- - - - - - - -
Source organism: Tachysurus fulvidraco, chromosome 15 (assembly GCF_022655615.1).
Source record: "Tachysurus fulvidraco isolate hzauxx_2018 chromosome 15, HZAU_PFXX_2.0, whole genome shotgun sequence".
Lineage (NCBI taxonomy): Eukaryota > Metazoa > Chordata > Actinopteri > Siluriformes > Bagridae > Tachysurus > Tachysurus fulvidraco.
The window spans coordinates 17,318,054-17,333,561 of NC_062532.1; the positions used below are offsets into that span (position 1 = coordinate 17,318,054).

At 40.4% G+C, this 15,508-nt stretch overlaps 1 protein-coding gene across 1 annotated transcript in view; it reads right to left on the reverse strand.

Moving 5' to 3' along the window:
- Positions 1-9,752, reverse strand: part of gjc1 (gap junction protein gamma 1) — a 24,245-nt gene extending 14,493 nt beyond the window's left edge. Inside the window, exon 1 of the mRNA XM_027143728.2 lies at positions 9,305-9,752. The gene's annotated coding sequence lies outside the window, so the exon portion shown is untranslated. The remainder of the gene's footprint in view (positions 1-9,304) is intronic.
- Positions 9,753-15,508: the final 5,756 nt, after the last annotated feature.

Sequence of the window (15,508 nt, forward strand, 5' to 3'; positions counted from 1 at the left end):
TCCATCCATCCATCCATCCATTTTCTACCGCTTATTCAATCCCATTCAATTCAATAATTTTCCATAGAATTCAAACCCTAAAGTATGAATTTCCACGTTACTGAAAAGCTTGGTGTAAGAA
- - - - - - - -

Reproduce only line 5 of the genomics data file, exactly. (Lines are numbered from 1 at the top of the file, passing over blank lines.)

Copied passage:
At 40.4% G+C, this 15,508-nt stretch overlaps 1 protein-coding gene across 1 annotated transcript in view; it reads right to left on the reverse strand.